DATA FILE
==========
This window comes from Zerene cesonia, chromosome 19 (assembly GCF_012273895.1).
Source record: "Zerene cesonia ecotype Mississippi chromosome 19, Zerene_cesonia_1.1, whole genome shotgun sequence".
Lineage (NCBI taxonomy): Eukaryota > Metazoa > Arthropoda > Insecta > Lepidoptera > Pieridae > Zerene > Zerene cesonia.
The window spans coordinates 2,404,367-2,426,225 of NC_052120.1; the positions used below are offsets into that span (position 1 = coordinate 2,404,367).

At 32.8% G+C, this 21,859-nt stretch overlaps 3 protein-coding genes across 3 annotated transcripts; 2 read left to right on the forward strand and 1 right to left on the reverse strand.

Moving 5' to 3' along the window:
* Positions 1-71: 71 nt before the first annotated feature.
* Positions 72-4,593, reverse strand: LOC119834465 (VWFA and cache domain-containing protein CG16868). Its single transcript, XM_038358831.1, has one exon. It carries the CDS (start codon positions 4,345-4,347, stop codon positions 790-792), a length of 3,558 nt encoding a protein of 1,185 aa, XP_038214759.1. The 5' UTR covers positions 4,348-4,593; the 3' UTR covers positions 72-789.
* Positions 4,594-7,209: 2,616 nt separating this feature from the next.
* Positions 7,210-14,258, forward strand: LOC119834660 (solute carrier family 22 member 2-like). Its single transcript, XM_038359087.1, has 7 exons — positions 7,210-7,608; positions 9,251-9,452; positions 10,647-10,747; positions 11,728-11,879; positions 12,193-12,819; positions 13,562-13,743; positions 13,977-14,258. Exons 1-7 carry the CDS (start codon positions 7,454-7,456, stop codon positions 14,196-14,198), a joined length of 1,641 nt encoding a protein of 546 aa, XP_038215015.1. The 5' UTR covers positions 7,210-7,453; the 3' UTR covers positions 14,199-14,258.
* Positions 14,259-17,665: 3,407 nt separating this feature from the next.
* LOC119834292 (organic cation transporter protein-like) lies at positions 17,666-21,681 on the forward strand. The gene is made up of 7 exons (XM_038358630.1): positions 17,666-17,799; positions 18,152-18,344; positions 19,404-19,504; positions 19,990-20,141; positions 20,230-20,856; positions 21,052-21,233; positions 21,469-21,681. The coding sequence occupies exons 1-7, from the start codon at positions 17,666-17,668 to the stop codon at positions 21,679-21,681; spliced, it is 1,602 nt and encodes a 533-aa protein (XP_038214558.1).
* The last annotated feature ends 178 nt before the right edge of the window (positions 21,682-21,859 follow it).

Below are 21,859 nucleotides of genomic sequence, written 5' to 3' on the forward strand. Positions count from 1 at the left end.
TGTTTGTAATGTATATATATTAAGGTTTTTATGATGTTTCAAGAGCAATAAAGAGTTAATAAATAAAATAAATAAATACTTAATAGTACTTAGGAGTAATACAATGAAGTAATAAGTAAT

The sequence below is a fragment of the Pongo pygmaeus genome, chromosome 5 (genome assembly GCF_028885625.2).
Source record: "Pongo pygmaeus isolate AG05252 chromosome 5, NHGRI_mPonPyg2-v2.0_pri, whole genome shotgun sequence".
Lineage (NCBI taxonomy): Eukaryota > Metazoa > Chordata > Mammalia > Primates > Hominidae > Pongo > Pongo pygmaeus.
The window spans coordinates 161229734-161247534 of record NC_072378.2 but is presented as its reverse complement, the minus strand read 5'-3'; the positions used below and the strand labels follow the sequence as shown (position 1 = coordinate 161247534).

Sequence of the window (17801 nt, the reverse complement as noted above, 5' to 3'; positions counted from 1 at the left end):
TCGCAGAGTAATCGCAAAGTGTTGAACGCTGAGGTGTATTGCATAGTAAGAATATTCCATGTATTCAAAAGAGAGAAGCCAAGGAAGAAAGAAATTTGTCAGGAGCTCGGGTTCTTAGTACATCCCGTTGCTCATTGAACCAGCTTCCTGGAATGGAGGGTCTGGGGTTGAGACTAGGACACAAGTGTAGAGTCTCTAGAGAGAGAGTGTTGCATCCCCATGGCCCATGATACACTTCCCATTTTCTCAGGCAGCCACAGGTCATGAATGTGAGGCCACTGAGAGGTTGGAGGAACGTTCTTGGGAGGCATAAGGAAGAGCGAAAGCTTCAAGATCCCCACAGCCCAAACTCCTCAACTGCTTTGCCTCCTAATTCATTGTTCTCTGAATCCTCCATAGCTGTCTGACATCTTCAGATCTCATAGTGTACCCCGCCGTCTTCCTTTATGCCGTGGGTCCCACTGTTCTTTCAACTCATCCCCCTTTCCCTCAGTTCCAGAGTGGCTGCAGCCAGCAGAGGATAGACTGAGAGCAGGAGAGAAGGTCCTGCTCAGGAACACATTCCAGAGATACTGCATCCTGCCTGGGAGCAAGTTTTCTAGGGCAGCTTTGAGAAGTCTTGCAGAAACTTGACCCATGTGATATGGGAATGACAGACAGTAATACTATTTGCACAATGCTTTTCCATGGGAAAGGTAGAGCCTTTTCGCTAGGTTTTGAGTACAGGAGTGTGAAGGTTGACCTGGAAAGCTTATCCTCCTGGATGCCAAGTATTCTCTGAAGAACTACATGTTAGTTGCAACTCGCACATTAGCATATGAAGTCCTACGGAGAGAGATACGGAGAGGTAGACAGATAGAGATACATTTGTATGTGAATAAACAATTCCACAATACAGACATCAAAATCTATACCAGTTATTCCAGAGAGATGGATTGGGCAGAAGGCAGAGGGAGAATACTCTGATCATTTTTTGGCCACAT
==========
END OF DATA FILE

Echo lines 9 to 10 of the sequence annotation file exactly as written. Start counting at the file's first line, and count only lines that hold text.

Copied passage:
* Positions 4,594-7,209: 2,616 nt separating this feature from the next.
* Positions 7,210-14,258, forward strand: LOC119834660 (solute carrier family 22 member 2-like). Its single transcript, XM_038359087.1, has 7 exons — positions 7,210-7,608; positions 9,251-9,452; positions 10,647-10,747; positions 11,728-11,879; positions 12,193-12,819; positions 13,562-13,743; positions 13,977-14,258. Exons 1-7 carry the CDS (start codon positions 7,454-7,456, stop codon positions 14,196-14,198), a joined length of 1,641 nt encoding a protein of 546 aa, XP_038215015.1. The 5' UTR covers positions 7,210-7,453; the 3' UTR covers positions 14,199-14,258.